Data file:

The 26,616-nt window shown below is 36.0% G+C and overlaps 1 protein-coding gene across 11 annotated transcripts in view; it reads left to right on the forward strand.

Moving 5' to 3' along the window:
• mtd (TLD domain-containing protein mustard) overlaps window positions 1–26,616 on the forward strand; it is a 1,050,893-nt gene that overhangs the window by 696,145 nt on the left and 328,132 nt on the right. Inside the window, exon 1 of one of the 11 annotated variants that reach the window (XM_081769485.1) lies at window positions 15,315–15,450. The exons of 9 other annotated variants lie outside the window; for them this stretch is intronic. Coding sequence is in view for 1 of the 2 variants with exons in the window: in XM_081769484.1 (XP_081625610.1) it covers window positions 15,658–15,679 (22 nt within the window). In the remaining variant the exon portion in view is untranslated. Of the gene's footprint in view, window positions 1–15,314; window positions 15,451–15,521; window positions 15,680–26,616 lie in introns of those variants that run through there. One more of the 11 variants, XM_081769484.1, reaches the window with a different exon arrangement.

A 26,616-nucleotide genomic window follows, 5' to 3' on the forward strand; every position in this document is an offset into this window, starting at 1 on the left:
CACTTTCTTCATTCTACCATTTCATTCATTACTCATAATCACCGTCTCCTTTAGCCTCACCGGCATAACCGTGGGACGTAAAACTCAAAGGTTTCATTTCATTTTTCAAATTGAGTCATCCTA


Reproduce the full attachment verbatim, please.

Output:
The 26,616-nt window shown below is 36.0% G+C and overlaps 1 protein-coding gene across 11 annotated transcripts in view; it reads left to right on the forward strand.

Moving 5' to 3' along the window:
• mtd (TLD domain-containing protein mustard) overlaps window positions 1–26,616 on the forward strand; it is a 1,050,893-nt gene that overhangs the window by 696,145 nt on the left and 328,132 nt on the right. Inside the window, exon 1 of one of the 11 annotated variants that reach the window (XM_081769485.1) lies at window positions 15,315–15,450. The exons of 9 other annotated variants lie outside the window; for them this stretch is intronic. Coding sequence is in view for 1 of the 2 variants with exons in the window: in XM_081769484.1 (XP_081625610.1) it covers window positions 15,658–15,679 (22 nt within the window). In the remaining variant the exon portion in view is untranslated. Of the gene's footprint in view, window positions 1–15,314; window positions 15,451–15,521; window positions 15,680–26,616 lie in introns of those variants that run through there. One more of the 11 variants, XM_081769484.1, reaches the window with a different exon arrangement.

A 26,616-nucleotide genomic window follows, 5' to 3' on the forward strand; every position in this document is an offset into this window, starting at 1 on the left:
CACTTTCTTCATTCTACCATTTCATTCATTACTCATAATCACCGTCTCCTTTAGCCTCACCGGCATAACCGTGGGACGTAAAACTCAAAGGTTTCATTTCATTTTTCAAATTGAGTCATCCTA